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Discrete Dynamics in Nature and Society
Volume 2018, Article ID 3403127, 7 pages
https://doi.org/10.1155/2018/3403127
Research Article

Permanence and Existence of Periodic Solutions for Nicholson’s Blowflies Model with Feedback Control and Delay on Time Scales

School of Mathematics and Statistics Science, Ludong University, Yantai, Shandong 264025, China

Correspondence should be addressed to Yong-Hong Fan; moc.anis@3991_hynaf

Received 21 April 2018; Accepted 26 July 2018; Published 7 August 2018

Academic Editor: Luca Pancioni

Copyright © 2018 Lin-Lin Wang and Yong-Hong Fan. This is an open access article distributed under the Creative Commons Attribution License, which permits unrestricted use, distribution, and reproduction in any medium, provided the original work is properly cited.

Abstract

Sufficient conditions are established for the permanence in a delayed Nicholson’s blowflies model with feedback control on time scales. Our investigation confirms that the bounded feedback terms do not have any influence on the permanence of this system.

1. Introduction

In 2008, we considered the following discrete Nicholson’s blowflies model with feedback control (see [1]):where , , , , and : (integer number set) (nonnegative real number set) are all bounded sequences, is also a bounded sequence and , is a nonnegative integer, and is the first-order former difference operator and obtained the following.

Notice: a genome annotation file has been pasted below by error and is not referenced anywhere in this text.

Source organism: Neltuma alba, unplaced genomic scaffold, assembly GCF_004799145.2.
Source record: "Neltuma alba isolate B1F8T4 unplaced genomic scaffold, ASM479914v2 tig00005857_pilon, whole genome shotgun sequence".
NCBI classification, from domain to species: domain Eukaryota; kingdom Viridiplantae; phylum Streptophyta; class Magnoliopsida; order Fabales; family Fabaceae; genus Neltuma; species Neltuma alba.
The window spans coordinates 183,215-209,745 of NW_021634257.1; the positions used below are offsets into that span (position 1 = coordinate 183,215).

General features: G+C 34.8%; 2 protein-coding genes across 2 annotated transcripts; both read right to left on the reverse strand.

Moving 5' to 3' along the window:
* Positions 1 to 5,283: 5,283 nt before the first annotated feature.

Theorem 1. Assume thathold true; then system (1) is permanent.

The continuous and discrete systems always appear separately, until in 1988, the theory of time scales, which has recently received much attention, was initiated by Hilger [2] in his Ph.D. thesis to unify both difference and differential calculus in a consistent way. Since then many authors have investigated the dynamic equations on time scales (see [36]). This theory provides a powerful tool for applications to economics, population models, quantum physics, among others. In fact, the progressive field of dynamic equations on time scales contains, links, and extends the classical theory of differential and difference equations.

For the origin of mathematical model for Nicholson’s blowflies, one can see [7]. For further study on equations with feedback control, we refer to [814] and references therein. And for investigation on delay differential equations, we refer to [15, 16] and so on.